A Local Christmas Tradition

Day 8. It’s time to share a local Christmas tradition. And I must admit the one I am about to share sums up the hilariously, foolish and fun Newfoundland culture quite nicely.

Mummering… Yes and it is as foolish and fun as the word sounds. mummer

This is a very very old Christmas tradition from England and Ireland, which consists of people dressing up in disguises and visiting neighbours homes for dancing and drinking. It may sound and look like some kind of odd Halloween tradition however it’s a beloved Christmas tradition. Mostly seen in the out-port communities in Newfoundland the first record dating back to 1819.

However on  June 25, 1861, an “Act to make further provisions for the
prevention of Nuisances” was introduced in response to the death of Issac Mercer in Bay Roberts, NL. Mercer had been murdered by a group of masked mummers on December 28, 1860. The Bill made it illegal to wear a disguise in public without permission of the local magistrate. Mummering in rural communities continued despite the passage of the Bill, people would still visit neighbours but it would often be in the late night under the cover of dark,  although the practice did die out in larger towns and cities.

In the 1980s, mummering was revived thanks to a popular song “The Mummer’s Song” in 1982. And in 2009, the Heritage Foundation of Newfoundland and Labrador‘s Intangible Cultural Heritage office established what would become an annual Mummers Festival, culminating in a Mummers Parade in St. John’s. The success of the festival has influenced, in part, another revitalization and increase of interest in the tradition in the province.

So there you have it a beloved Christmas tradition from my hometown. If you ever come to Newfoundland during the Christmas season be sure to check out the Mummers festival for a good laugh.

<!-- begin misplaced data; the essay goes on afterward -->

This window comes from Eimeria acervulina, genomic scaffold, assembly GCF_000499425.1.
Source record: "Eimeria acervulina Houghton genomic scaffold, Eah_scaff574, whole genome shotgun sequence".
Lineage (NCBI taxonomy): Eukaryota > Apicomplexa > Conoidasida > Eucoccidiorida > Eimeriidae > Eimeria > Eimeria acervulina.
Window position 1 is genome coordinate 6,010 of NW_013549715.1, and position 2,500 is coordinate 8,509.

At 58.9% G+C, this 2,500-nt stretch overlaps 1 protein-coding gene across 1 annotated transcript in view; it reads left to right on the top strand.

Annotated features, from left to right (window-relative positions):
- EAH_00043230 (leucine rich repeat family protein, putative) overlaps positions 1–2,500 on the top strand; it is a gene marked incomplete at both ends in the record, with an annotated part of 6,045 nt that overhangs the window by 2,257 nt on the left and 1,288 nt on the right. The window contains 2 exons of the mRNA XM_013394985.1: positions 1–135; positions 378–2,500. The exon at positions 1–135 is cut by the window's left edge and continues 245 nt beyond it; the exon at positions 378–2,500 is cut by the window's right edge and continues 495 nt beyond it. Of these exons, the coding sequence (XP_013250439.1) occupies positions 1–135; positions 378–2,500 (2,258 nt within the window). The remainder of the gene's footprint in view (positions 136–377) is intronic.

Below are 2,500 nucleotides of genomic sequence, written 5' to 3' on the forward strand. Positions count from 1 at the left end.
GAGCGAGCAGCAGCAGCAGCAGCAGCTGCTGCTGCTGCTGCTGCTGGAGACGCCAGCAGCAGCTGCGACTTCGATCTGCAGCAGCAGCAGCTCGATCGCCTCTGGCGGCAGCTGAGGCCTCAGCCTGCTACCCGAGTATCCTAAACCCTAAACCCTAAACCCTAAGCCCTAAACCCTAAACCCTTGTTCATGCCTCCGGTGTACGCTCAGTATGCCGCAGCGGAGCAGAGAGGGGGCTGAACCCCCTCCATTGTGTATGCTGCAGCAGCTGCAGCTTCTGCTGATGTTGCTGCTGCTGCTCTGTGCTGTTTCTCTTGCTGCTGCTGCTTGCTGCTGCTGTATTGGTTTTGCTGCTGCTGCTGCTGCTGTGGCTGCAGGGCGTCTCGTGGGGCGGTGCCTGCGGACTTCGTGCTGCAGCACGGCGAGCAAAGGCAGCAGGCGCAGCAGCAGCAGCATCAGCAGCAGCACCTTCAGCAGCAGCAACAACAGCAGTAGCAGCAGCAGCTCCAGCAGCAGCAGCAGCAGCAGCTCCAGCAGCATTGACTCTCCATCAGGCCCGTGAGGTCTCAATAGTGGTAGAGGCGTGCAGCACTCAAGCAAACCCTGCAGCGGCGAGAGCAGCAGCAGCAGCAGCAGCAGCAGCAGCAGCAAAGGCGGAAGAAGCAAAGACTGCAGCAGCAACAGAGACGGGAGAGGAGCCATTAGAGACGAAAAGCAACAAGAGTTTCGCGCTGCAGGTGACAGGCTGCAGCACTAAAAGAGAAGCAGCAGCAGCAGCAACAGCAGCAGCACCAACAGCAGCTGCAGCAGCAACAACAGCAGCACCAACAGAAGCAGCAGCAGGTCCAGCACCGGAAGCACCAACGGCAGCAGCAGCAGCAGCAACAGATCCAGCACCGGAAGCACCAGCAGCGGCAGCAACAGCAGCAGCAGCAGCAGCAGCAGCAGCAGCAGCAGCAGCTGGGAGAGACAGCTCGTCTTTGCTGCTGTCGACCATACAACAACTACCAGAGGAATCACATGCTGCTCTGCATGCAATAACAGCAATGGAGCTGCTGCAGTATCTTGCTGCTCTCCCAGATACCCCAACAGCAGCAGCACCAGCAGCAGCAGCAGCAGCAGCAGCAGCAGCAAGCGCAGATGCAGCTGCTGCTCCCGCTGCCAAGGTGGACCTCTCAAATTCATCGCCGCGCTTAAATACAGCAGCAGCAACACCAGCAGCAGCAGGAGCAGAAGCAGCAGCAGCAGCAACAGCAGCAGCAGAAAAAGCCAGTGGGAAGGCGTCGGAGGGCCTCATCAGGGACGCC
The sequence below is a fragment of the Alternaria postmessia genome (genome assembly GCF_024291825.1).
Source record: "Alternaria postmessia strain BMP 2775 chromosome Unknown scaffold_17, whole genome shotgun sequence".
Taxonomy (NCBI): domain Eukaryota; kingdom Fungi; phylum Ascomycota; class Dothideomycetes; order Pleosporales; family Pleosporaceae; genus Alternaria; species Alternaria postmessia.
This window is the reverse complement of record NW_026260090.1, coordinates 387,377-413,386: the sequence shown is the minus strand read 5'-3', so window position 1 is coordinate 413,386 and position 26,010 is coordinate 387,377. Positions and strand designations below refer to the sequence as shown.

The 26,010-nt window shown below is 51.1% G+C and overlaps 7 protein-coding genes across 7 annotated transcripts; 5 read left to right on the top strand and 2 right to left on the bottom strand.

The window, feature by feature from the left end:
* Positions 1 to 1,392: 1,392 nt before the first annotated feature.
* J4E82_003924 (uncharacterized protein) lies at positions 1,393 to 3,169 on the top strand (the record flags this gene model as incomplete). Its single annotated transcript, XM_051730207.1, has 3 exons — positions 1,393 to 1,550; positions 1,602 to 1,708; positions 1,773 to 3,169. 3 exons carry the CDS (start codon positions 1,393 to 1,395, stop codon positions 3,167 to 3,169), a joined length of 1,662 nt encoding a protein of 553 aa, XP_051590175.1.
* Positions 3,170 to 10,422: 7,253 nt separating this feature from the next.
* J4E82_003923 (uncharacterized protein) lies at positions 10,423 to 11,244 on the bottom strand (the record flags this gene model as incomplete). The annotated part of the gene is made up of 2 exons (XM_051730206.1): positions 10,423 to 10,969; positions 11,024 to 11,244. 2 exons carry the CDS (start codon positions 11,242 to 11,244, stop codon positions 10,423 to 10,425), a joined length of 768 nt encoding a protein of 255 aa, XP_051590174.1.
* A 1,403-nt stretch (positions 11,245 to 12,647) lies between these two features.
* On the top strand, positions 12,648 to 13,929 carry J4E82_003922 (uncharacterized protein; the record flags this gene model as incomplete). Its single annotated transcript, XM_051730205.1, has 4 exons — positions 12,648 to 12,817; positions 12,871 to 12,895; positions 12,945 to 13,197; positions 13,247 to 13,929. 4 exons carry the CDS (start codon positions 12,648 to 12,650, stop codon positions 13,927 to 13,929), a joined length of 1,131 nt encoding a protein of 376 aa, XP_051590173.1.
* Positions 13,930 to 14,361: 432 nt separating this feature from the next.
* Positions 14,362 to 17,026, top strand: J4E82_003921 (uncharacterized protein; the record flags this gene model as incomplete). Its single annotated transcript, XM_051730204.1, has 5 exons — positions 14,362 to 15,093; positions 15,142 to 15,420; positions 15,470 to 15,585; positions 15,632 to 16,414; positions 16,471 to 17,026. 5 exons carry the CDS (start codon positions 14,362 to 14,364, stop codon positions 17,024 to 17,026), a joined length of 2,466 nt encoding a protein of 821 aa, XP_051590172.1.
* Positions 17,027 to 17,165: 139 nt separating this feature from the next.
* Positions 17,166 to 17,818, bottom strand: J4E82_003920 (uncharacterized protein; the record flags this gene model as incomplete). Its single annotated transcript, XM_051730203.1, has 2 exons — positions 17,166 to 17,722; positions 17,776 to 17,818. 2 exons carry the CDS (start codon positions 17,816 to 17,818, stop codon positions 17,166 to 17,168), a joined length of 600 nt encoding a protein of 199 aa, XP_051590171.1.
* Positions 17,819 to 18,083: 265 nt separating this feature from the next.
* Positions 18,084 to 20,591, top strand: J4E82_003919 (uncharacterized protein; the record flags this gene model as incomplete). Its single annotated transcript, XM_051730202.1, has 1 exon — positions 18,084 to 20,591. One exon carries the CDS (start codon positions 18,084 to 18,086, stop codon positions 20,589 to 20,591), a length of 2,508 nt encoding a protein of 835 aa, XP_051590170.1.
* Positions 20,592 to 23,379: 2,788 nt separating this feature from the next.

Day 8 Nominations:






5 thoughts on “A Local Christmas Tradition

  1. Haha that tradition is hilarious! I’ve never heard of it before. My town doesn’t really have a Christmas tradition (except for televised Christmas carols, and driving around the neighbourhood looking at decorated houses). I guess you learn something new everyday! =D

    Liked by 1 person

  2. This sounds great. I’ve wanted to visit Newfoundland ever since I discovered the music of Great Big Sea around 2004. I’m a little hesitant to say this to a real Newfoundlander, because you’re probably going to roll your eyes and say that there’s so much more to your home than what you hear about in a few folk songs… I have the same reaction when I hear of outsiders whose entire perception of my home (California) comes from movies and TV, because the state is a lot more diverse than the beaches and million-dollar hillside mansions everyone associates with it. Anyway, thanks for sharing!

    Liked by 1 person

    1. Big ate so nice to hear. It’s great that you have a interest in our lovely little province. And great big sea sums up newfoundland culture in many ways. I hope you do get to visit some day. It really is a interesting place to see 🙂

      Liked by 1 person

  3. That tradition sounded strange at first but not really – different cultures just put a spin on similar customs. We used to have a costume festival at Christmas in Jamaica too but over the years, it’s phased out somewhat.
    Thanks for the nomination. The Christmas blogging looks fun so i’ll try it – do I start now with Day One?

    Liked by 1 person

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